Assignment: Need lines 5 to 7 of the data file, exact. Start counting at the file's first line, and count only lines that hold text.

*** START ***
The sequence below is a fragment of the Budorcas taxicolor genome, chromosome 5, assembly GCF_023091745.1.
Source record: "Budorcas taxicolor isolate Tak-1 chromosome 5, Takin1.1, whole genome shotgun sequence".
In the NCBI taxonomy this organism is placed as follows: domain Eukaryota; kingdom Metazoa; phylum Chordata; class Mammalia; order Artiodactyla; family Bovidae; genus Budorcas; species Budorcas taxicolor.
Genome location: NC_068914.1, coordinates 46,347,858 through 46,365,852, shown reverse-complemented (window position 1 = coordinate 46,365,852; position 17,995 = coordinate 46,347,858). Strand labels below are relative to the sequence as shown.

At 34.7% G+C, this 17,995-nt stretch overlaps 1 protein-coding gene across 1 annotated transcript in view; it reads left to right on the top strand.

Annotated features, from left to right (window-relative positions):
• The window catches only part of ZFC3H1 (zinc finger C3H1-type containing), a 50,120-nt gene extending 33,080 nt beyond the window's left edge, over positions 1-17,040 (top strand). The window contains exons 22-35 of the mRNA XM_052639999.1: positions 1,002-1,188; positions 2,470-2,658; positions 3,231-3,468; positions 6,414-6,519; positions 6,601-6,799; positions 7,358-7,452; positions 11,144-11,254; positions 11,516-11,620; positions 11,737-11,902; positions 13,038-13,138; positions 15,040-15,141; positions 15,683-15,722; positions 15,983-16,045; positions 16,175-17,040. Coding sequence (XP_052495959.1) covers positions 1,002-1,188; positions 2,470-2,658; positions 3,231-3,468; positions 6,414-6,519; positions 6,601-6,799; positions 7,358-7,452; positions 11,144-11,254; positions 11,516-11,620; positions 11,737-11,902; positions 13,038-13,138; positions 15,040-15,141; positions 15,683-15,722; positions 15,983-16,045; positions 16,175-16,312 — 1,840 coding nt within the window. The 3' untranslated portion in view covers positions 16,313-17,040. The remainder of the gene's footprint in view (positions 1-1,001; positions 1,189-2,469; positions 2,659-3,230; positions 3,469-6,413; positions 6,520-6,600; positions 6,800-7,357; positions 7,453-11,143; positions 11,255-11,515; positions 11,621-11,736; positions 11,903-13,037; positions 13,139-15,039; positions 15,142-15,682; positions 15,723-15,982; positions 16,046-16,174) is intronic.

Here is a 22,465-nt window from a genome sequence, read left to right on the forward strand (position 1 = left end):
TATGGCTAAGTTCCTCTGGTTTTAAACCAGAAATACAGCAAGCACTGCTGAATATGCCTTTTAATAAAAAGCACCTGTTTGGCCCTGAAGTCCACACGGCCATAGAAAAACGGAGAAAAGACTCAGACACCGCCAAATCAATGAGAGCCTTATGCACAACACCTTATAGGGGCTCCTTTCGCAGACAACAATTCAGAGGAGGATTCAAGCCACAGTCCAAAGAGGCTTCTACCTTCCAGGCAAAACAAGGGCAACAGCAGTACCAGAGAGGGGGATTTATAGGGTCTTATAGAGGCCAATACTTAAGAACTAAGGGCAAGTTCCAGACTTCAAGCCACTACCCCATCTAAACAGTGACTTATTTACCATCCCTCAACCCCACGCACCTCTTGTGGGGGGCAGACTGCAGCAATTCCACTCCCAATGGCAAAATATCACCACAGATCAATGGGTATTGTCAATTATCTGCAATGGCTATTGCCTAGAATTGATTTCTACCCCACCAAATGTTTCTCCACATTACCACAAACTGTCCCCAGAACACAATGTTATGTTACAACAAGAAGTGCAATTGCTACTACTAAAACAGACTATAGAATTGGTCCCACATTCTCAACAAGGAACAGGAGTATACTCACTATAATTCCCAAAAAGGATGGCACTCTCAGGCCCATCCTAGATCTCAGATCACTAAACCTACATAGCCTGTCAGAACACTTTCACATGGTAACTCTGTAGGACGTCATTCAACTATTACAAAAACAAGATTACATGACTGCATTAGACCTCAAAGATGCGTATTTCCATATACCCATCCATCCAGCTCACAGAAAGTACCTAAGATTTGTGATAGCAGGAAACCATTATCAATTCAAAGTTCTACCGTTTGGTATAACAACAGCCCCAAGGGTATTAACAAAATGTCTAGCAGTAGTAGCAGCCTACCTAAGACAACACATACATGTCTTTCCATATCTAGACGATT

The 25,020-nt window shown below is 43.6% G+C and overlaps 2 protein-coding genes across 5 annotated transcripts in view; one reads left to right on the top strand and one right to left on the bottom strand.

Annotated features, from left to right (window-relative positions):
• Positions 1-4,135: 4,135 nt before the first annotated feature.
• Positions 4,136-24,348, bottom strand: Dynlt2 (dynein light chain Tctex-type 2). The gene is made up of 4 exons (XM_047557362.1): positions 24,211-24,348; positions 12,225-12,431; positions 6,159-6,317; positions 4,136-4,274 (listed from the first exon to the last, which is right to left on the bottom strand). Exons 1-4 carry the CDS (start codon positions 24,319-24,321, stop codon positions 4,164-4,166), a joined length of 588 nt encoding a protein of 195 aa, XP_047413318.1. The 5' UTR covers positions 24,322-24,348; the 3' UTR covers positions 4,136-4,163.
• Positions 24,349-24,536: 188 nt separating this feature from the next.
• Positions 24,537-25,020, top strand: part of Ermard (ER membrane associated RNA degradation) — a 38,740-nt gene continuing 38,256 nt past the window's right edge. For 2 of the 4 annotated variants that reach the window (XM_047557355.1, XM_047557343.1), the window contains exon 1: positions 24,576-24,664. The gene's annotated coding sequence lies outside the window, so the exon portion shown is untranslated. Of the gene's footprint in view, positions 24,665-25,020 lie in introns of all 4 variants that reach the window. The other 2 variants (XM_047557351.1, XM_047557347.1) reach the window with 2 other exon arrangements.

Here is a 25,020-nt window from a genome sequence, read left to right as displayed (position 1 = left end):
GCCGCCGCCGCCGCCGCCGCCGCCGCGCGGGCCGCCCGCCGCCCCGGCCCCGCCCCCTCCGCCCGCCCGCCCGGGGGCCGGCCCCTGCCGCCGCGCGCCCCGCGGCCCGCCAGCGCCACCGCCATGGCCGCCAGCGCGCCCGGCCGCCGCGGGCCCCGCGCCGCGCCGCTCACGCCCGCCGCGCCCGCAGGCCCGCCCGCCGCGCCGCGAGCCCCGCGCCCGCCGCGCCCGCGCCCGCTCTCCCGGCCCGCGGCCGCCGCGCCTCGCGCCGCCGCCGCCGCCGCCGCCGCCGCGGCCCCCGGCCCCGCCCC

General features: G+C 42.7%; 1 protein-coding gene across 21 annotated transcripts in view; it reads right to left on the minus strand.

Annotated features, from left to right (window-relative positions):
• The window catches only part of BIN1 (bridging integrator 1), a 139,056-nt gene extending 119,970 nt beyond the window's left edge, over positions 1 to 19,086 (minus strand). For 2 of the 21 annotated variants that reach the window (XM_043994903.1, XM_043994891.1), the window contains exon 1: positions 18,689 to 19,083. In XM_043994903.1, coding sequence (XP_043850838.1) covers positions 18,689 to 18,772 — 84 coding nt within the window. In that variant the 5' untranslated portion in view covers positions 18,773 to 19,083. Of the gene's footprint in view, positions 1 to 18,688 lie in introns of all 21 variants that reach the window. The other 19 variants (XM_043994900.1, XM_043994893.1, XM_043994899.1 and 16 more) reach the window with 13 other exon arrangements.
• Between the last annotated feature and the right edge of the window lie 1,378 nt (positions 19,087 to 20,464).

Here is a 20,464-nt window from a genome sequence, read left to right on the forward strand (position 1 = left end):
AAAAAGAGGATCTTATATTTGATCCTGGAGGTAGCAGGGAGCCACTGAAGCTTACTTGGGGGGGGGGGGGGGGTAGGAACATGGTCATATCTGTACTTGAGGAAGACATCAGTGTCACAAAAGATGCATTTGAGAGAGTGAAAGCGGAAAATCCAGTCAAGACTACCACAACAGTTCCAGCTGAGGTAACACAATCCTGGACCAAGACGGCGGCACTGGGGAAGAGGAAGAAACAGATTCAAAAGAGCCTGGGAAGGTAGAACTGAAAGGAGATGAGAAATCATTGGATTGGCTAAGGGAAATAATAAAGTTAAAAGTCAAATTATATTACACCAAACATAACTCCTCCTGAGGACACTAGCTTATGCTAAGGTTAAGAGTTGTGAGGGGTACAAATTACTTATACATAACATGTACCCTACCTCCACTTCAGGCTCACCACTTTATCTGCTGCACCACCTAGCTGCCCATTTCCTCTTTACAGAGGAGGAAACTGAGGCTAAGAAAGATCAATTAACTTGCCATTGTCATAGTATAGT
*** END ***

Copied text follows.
At 34.7% G+C, this 17,995-nt stretch overlaps 1 protein-coding gene across 1 annotated transcript in view; it reads left to right on the top strand.

Annotated features, from left to right (window-relative positions):
• The window catches only part of ZFC3H1 (zinc finger C3H1-type containing), a 50,120-nt gene extending 33,080 nt beyond the window's left edge, over positions 1-17,040 (top strand). The window contains exons 22-35 of the mRNA XM_052639999.1: positions 1,002-1,188; positions 2,470-2,658; positions 3,231-3,468; positions 6,414-6,519; positions 6,601-6,799; positions 7,358-7,452; positions 11,144-11,254; positions 11,516-11,620; positions 11,737-11,902; positions 13,038-13,138; positions 15,040-15,141; positions 15,683-15,722; positions 15,983-16,045; positions 16,175-17,040. Coding sequence (XP_052495959.1) covers positions 1,002-1,188; positions 2,470-2,658; positions 3,231-3,468; positions 6,414-6,519; positions 6,601-6,799; positions 7,358-7,452; positions 11,144-11,254; positions 11,516-11,620; positions 11,737-11,902; positions 13,038-13,138; positions 15,040-15,141; positions 15,683-15,722; positions 15,983-16,045; positions 16,175-16,312 — 1,840 coding nt within the window. The 3' untranslated portion in view covers positions 16,313-17,040. The remainder of the gene's footprint in view (positions 1-1,001; positions 1,189-2,469; positions 2,659-3,230; positions 3,469-6,413; positions 6,520-6,600; positions 6,800-7,357; positions 7,453-11,143; positions 11,255-11,515; positions 11,621-11,736; positions 11,903-13,037; positions 13,139-15,039; positions 15,142-15,682; positions 15,723-15,982; positions 16,046-16,174) is intronic.